When Sen. Tim Scott (R-SC) announced his presidential bid back in May, we didn't get what his theory of his candidacy was. We wrote:
It is now official: Sen. Tim Scott (R-SC) is running for president. We have no idea why. We doubt that he does. Certainly nobody else does. Is the goal to show that Black politicians can be as egotistical and dumb as white politicians? That would be equality of sorts, we guess.
Obviously, we did not think he had any chance of becoming president.
As it turns out, we might have been on to something. In the first five national polls conducted after Scott declared his candidacy, he polled at 2%, 2%, 2%, 2% and 3%, for an average of 2.2%. Meanwhile, in the five most recent national polls, he polled at 1%, 2%, 3%, 4% and 2.3%, for an average of 2.46%. At that rate, he'd become the Republican frontrunner in just 60 years (or so). Recent weeks have also featured an announcement by a pro-Scott PAC that it had canceled all its ad buys, the weird "does he really have a girlfriend?" story, a very mediocre debate performance in Republican candidates' debate #3, and a very high likelihood of not making the stage for Republican candidates' debate #4.
This weekend, the Senator saw the writing on the wall, and so announced that he was suspending his presidential campaign. This came as a surprise to his campaign staff, who had no idea he was so close to pulling the plug (and who now find themselves out of work with no warning). Still, the only question was how long Scott would linger: (1) until officially missing the next debate cut, (2) until the Iowa caucuses, (3) until the South Carolina primary, or (4) until Super Tuesday. In short, the game was going to be up sometime between now and March 6, and Scott chose "now."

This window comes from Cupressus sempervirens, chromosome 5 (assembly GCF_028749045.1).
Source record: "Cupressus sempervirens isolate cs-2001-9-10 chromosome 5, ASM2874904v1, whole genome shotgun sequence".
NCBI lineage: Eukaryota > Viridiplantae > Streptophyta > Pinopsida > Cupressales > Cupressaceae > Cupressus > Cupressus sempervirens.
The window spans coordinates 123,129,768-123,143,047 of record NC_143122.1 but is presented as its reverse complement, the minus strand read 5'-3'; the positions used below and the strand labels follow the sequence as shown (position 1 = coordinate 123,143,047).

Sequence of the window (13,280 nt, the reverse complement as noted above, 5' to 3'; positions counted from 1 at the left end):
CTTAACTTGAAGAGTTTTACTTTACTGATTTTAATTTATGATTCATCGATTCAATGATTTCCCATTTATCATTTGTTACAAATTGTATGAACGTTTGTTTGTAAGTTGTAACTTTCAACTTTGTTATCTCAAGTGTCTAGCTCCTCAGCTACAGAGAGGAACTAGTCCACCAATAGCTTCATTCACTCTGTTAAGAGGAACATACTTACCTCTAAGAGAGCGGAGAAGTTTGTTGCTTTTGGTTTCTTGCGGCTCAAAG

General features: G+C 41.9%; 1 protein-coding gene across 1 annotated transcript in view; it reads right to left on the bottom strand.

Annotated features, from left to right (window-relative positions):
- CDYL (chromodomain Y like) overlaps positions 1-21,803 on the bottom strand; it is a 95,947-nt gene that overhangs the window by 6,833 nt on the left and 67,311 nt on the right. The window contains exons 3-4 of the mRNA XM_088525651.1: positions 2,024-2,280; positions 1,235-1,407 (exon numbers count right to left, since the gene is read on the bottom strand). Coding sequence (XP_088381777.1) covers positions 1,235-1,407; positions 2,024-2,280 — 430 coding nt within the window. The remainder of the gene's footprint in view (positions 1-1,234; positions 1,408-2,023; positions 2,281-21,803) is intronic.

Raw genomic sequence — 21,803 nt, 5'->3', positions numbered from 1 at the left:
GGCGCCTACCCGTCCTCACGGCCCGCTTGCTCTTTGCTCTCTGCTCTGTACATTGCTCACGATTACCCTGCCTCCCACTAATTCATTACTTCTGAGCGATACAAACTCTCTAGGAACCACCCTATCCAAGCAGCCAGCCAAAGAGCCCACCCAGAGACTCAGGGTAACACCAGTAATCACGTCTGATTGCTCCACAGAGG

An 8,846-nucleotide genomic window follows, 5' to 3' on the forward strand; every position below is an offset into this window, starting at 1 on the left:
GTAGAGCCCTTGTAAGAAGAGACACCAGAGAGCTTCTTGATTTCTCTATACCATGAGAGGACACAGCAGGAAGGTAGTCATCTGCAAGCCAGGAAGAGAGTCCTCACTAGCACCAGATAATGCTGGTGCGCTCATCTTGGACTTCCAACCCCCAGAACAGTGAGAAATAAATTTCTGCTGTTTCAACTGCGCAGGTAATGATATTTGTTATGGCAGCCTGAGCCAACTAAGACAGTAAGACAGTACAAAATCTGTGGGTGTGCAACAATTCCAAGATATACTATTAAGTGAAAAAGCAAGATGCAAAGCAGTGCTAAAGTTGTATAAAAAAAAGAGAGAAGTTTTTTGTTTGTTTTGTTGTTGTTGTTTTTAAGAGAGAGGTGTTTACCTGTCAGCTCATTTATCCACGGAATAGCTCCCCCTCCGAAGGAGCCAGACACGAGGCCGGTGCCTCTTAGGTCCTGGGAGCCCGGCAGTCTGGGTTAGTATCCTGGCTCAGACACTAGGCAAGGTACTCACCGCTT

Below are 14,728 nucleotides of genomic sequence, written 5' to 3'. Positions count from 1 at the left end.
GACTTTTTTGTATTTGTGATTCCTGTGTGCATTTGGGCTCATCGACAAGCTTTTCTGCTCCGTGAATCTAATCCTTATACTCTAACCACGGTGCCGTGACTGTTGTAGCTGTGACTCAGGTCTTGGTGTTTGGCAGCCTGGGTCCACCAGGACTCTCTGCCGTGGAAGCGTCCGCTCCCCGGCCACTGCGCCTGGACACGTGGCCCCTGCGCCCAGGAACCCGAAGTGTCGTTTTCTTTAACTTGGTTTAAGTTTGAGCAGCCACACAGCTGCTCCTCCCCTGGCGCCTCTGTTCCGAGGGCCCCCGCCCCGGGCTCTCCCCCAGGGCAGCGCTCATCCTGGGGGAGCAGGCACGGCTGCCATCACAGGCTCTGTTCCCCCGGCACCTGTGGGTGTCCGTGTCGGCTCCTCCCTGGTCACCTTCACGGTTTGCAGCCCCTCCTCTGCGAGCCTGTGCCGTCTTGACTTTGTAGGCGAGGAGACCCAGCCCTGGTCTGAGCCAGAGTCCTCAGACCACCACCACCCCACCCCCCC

In contrast to Mike Pence, Scott had enough money to keep going, so that's probably not what the problem was (unless he decided to conserve funds for his next Senate run or for a gubernatorial run). Our guess is that knowing he was making no headway, his heart just wasn't in it anymore. Who wants to spend the holiday season needlessly traveling around Iowa in the cold and snow, giving speeches to 20 people at a drug store, then sampling the variant of casserole sold at Pop's Diner, then watching a pig castration demonstration?
It's also possible the RNC (or some other entity, like Mitch McConnell) is leaning hard on non-viable non-Trump candidates to get the hell out, so that the non-Trump vote can consolidate around Nikki Haley. Trump is still polling well above 50%, and some Republicans will gravitate to him when their favored option drops out, so he'd need to take a hit of 10-15% for an alternative to become viable. Still, getting the little fish out of the way is a start, and then a conviction or two would go a long way toward taking some of the wind out of his sails and putting it in Haley's.
The field is now down to seven, four of whom probably won't make the next debate stage. So, who's going to be next, Doug, Chris, Vivek or Asa? (Z)